Architecture is a multidisciplinary field and has managed to rise as a necessity than a luxury in recent times the architecture for the dying includes spaces that fall into the major categories of tribute, experience, and mourning like memorials, cenotaphs, and crematoriums. It also includes spaces that have been designed for the terminally ill who have numbered days to their life. Several architects have managed to create a bold statement to shoo away the stigmas and taboos regarding death and dying in our culture. Death is always tarnished in black and painted in a negative tone in several cultures and traditions, often muddled in a lot of superstitions. The shift of this ideology will mark the point where importance will be given to ‘Architecture for the Dying’.

1. ‘Death in Venice’ by Allison Killer

Allison Killer the founder of Killer Architects did not leave any stone unturned even while naming her firm. She and her team focus on the Architecture for the Dying. As a part of pushing this movement, they organized an exhibition in the Venice Architecture Biennale held in 2014. Their project was titled Death in Venice and had exhibits ranging from innovative postcards with death theme, an interactive projection depicting the changes over the years in perceiving and understanding death, an interactive map of London showing the live count of deaths. The exhibition was one of a kind. Some of the exhibits managed to tickle a funny bone and most viewers seemed to hop around happily in the place proving the intent. Exhibitions of this scale can induce a positive aura around the topics of death and dying and treat them as a part of life.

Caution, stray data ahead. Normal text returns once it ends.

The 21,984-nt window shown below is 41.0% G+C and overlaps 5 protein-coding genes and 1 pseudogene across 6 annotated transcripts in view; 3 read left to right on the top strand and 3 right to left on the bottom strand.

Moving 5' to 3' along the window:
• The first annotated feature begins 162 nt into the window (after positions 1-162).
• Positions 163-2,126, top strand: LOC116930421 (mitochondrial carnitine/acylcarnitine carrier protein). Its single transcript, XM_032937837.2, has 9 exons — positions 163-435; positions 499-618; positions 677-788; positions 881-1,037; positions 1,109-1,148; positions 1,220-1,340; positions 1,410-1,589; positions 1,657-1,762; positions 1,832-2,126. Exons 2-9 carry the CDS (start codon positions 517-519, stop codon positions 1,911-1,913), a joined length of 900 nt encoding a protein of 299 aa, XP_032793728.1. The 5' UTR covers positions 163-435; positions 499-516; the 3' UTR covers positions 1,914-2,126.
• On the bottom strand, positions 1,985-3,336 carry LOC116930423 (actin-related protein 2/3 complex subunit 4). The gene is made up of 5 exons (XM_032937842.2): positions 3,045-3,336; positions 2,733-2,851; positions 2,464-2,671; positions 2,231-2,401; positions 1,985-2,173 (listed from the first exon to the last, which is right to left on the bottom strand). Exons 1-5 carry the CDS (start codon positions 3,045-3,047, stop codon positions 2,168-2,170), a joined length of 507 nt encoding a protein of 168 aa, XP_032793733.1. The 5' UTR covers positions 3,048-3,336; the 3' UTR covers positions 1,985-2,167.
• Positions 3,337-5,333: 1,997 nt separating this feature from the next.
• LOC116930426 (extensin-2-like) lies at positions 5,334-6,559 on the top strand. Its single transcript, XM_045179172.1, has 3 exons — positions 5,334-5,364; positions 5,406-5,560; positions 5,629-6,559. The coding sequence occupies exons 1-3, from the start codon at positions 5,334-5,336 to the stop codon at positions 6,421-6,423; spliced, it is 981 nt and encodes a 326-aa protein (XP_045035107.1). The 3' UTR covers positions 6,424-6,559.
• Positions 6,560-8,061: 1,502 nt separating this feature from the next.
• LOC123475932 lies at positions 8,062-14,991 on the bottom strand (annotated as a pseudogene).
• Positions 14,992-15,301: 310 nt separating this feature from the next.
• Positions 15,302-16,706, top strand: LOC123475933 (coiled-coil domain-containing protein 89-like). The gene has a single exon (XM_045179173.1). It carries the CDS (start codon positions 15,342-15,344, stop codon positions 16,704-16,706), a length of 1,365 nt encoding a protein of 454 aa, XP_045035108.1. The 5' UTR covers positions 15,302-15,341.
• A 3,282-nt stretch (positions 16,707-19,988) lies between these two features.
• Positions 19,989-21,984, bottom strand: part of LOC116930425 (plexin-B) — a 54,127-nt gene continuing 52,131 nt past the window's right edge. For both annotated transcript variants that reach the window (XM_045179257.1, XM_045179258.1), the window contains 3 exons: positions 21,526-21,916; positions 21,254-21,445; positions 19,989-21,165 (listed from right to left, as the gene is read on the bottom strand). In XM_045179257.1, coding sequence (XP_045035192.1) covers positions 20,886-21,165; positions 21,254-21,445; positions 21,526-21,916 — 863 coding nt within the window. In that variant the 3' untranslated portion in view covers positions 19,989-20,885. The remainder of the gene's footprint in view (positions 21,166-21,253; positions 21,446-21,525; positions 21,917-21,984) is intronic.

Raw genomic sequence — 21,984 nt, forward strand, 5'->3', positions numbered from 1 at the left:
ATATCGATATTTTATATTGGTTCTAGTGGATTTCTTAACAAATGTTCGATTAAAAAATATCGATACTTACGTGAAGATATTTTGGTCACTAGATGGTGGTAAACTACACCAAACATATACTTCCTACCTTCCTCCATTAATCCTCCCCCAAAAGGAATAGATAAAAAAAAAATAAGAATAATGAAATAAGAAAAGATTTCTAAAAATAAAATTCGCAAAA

Exhibit at 'Death in Venice' Image © A. Molenda
Exhibit at ‘Death in Venice’ Image © A. Molenda
Killing's Death in Venice exhibition Image © A. Molenda
Killing’s Death in Venice exhibition Image © A. Molenda

2. Jewish Museum by Studio Libeskind

A very powerful and emotion-packed building that takes you through the journey of Jews at the time of the holocaust. Clever lighting and colour scheme ensure that each space etches a different memory. The spaces can nothing but throw light on what might have been one of the most dreaded events in history. This museum manages to take you through the very experience and does not fail to lend you that spooky chill down the spine. The museum has won several accolades and recognition for its unique style and approach. The entrance via underground from the Baroque Museum and the three routes set the perfect stage for a curious and adventurous mind. The choice of materials and the aversion for openings and punctures add to the experience.

An internal corridor in the museum. Image © Denis Esakov
An internal corridor in the museum. Image © Denis Esakov
The Jewish Museum in Berlin Image © Denis Esakov
The Jewish Museum in Berlin Image © Denis Esakov

3. Assisi Hospice by New Space Architects